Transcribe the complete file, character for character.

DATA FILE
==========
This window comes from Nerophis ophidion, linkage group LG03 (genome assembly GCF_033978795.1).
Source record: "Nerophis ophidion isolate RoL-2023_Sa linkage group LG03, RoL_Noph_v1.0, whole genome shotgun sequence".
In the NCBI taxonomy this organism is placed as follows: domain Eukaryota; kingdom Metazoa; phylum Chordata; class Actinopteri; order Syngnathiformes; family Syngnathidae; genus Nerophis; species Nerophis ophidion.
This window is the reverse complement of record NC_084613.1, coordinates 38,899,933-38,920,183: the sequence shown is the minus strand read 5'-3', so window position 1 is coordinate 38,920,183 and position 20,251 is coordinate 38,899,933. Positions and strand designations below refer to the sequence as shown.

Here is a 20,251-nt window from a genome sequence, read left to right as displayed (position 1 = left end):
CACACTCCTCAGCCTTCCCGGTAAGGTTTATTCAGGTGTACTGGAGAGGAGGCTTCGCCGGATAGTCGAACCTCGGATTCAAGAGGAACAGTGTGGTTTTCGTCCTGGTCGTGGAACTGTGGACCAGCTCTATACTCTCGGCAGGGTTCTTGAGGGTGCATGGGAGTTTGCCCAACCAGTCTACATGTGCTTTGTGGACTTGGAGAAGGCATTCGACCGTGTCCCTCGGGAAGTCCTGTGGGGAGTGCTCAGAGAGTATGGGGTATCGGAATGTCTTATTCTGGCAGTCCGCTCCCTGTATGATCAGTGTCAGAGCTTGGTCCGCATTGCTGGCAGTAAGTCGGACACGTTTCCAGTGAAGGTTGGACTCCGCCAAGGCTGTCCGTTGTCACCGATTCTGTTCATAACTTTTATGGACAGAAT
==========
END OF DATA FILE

This window comes from Nerophis ophidion, linkage group LG03 (genome assembly GCF_033978795.1).
Source record: "Nerophis ophidion isolate RoL-2023_Sa linkage group LG03, RoL_Noph_v1.0, whole genome shotgun sequence".
In the NCBI taxonomy this organism is placed as follows: domain Eukaryota; kingdom Metazoa; phylum Chordata; class Actinopteri; order Syngnathiformes; family Syngnathidae; genus Nerophis; species Nerophis ophidion.
This window is the reverse complement of record NC_084613.1, coordinates 38,899,933-38,920,183: the sequence shown is the minus strand read 5'-3', so window position 1 is coordinate 38,920,183 and position 20,251 is coordinate 38,899,933. Positions and strand designations below refer to the sequence as shown.

Here is a 20,251-nt window from a genome sequence, read left to right as displayed (position 1 = left end):
CACACTCCTCAGCCTTCCCGGTAAGGTTTATTCAGGTGTACTGGAGAGGAGGCTTCGCCGGATAGTCGAACCTCGGATTCAAGAGGAACAGTGTGGTTTTCGTCCTGGTCGTGGAACTGTGGACCAGCTCTATACTCTCGGCAGGGTTCTTGAGGGTGCATGGGAGTTTGCCCAACCAGTCTACATGTGCTTTGTGGACTTGGAGAAGGCATTCGACCGTGTCCCTCGGGAAGTCCTGTGGGGAGTGCTCAGAGAGTATGGGGTATCGGAATGTCTTATTCTGGCAGTCCGCTCCCTGTATGATCAGTGTCAGAGCTTGGTCCGCATTGCTGGCAGTAAGTCGGACACGTTTCCAGTGAAGGTTGGACTCCGCCAAGGCTGTCCGTTGTCACCGATTCTGTTCATAACTTTTATGGACAGAAT